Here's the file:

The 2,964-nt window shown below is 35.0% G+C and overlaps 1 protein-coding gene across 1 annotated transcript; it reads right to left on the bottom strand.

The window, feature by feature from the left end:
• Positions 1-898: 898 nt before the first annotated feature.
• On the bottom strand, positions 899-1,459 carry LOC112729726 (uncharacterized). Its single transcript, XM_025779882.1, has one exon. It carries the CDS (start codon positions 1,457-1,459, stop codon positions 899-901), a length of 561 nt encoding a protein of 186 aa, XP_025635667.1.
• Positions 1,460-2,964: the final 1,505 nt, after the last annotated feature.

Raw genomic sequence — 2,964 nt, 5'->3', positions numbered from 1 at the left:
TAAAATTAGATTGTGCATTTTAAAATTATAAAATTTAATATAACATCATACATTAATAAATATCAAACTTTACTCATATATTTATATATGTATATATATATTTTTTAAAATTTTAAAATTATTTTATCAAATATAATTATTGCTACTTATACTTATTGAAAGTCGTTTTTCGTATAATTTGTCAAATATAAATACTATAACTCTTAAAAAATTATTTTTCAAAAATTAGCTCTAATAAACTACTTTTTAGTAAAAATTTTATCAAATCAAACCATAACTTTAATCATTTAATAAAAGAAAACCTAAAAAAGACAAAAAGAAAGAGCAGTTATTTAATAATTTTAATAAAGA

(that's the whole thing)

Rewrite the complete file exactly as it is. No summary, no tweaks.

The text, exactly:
The 2,964-nt window shown below is 35.0% G+C and overlaps 1 protein-coding gene across 1 annotated transcript; it reads right to left on the bottom strand.

The window, feature by feature from the left end:
• Positions 1-898: 898 nt before the first annotated feature.
• On the bottom strand, positions 899-1,459 carry LOC112729726 (uncharacterized). Its single transcript, XM_025779882.1, has one exon. It carries the CDS (start codon positions 1,457-1,459, stop codon positions 899-901), a length of 561 nt encoding a protein of 186 aa, XP_025635667.1.
• Positions 1,460-2,964: the final 1,505 nt, after the last annotated feature.

Raw genomic sequence — 2,964 nt, 5'->3', positions numbered from 1 at the left:
TAAAATTAGATTGTGCATTTTAAAATTATAAAATTTAATATAACATCATACATTAATAAATATCAAACTTTACTCATATATTTATATATGTATATATATATTTTTTAAAATTTTAAAATTATTTTATCAAATATAATTATTGCTACTTATACTTATTGAAAGTCGTTTTTCGTATAATTTGTCAAATATAAATACTATAACTCTTAAAAAATTATTTTTCAAAAATTAGCTCTAATAAACTACTTTTTAGTAAAAATTTTATCAAATCAAACCATAACTTTAATCATTTAATAAAAGAAAACCTAAAAAAGACAAAAAGAAAGAGCAGTTATTTAATAATTTTAATAAAGA